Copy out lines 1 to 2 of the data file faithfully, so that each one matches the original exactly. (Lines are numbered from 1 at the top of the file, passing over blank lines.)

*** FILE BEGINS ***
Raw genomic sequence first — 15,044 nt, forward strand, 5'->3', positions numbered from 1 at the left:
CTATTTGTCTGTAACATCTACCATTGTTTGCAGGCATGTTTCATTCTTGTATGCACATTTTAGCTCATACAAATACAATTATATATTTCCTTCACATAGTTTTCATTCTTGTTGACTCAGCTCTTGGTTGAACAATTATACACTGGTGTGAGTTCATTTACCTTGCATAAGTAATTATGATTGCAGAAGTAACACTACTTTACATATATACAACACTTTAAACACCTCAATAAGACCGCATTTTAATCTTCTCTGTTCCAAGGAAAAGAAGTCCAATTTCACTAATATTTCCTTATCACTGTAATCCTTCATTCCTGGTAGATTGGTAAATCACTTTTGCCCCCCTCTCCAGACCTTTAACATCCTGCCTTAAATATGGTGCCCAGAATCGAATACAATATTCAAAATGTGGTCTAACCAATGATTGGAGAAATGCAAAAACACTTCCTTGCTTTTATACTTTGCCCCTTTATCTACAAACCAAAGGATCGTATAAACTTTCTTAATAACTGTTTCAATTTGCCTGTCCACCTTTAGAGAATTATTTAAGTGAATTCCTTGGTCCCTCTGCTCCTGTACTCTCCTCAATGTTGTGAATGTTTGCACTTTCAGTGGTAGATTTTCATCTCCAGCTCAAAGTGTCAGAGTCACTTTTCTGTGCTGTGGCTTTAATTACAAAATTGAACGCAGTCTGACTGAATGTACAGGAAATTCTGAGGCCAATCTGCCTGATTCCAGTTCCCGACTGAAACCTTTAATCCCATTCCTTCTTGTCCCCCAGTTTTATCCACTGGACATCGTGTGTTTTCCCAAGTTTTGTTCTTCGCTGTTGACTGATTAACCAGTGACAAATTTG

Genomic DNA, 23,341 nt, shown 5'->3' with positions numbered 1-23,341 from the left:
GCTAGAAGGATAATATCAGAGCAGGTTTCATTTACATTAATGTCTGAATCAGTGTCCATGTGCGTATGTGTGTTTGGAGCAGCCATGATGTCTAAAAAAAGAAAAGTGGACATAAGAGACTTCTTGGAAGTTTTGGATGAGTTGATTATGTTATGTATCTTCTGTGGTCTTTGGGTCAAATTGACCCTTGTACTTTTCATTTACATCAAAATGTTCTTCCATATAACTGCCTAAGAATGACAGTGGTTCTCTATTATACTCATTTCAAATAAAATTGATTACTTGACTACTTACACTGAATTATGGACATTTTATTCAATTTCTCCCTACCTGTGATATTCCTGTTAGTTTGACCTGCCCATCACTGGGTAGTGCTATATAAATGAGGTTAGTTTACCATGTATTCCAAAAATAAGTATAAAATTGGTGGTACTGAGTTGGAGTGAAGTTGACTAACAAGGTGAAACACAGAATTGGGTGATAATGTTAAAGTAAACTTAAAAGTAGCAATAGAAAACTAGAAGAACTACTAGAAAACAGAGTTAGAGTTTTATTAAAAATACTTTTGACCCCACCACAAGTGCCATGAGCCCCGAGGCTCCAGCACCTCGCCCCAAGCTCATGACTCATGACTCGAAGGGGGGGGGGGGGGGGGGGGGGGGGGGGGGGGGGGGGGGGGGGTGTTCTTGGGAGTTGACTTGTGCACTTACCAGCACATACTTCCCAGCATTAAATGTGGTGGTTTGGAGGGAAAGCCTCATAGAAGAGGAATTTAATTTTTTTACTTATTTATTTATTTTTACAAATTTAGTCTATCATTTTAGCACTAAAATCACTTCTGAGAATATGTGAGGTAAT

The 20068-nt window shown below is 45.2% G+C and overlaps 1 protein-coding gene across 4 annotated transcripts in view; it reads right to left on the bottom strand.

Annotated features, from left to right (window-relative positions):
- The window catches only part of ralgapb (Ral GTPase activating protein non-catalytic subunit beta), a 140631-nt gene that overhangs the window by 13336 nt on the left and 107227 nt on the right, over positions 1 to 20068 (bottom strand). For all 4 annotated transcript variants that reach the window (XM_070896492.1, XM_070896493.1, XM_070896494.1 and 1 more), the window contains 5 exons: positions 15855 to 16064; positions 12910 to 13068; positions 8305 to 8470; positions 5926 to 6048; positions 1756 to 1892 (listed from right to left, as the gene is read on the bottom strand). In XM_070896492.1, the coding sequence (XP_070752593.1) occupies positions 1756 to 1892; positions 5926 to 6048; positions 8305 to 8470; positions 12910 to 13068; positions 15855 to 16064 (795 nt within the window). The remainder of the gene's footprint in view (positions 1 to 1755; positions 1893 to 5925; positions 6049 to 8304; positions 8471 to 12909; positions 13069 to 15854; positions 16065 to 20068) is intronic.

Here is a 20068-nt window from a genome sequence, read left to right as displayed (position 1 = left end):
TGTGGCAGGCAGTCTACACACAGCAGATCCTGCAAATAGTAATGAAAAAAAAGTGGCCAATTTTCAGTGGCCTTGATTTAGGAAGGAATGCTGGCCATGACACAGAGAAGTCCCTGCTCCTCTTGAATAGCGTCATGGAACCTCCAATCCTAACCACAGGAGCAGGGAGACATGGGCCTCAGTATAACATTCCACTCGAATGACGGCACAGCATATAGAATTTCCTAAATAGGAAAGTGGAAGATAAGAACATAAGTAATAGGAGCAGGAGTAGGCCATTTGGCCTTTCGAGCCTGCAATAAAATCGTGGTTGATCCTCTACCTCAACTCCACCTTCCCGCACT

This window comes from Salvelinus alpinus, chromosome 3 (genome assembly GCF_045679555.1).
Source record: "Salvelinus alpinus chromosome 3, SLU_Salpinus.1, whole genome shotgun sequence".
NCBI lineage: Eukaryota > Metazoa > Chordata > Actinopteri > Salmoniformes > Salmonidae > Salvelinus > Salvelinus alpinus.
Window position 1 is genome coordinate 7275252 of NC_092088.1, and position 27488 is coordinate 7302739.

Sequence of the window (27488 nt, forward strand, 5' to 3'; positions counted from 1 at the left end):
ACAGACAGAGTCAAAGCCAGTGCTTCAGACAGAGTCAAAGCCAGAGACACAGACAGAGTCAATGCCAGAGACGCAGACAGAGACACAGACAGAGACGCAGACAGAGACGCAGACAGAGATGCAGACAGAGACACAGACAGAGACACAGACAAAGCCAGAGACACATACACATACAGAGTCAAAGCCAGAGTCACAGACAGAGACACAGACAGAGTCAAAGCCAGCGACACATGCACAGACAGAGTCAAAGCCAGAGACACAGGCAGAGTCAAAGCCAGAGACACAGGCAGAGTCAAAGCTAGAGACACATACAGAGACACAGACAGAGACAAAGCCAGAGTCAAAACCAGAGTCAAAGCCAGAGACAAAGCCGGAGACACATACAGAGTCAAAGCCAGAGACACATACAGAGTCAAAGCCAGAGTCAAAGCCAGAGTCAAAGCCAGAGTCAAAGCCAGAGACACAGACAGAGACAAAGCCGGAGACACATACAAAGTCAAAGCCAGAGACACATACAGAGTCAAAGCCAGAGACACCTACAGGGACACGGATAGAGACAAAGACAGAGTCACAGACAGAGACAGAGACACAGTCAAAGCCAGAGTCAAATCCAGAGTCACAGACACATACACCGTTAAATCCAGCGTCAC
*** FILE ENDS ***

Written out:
Raw genomic sequence first — 15,044 nt, forward strand, 5'->3', positions numbered from 1 at the left:
CTATTTGTCTGTAACATCTACCATTGTTTGCAGGCATGTTTCATTCTTGTATGCACATTTTAGCTCATACAAATACAATTATATATTTCCTTCACATAGTTTTCATTCTTGTTGACTCAGCTCTTGGTTGAACAATTATACACTGGTGTGAGTTCATTTACCTTGCATAAGTAATTATGATTGCAGAAGTAACACTACTTTACATATATACAACACTTTAAACACCTCAATAAGACCGCATTTTAATCTTCTCTGTTCCAAGGAAAAGAAGTCCAATTTCACTAATATTTCCTTATCACTGTAATCCTTCATTCCTGGTAGATTGGTAAATCACTTTTGCCCCCCTCTCCAGACCTTTAACATCCTGCCTTAAATATGGTGCCCAGAATCGAATACAATATTCAAAATGTGGTCTAACCAATGATTGGAGAAATGCAAAAACACTTCCTTGCTTTTATACTTTGCCCCTTTATCTACAAACCAAAGGATCGTATAAACTTTCTTAATAACTGTTTCAATTTGCCTGTCCACCTTTAGAGAATTATTTAAGTGAATTCCTTGGTCCCTCTGCTCCTGTACTCTCCTCAATGTTGTGAATGTTTGCACTTTCAGTGGTAGATTTTCATCTCCAGCTCAAAGTGTCAGAGTCACTTTTCTGTGCTGTGGCTTTAATTACAAAATTGAACGCAGTCTGACTGAATGTACAGGAAATTCTGAGGCCAATCTGCCTGATTCCAGTTCCCGACTGAAACCTTTAATCCCATTCCTTCTTGTCCCCCAGTTTTATCCACTGGACATCGTGTGTTTTCCCAAGTTTTGTTCTTCGCTGTTGACTGATTAACCAGTGACAAATTTG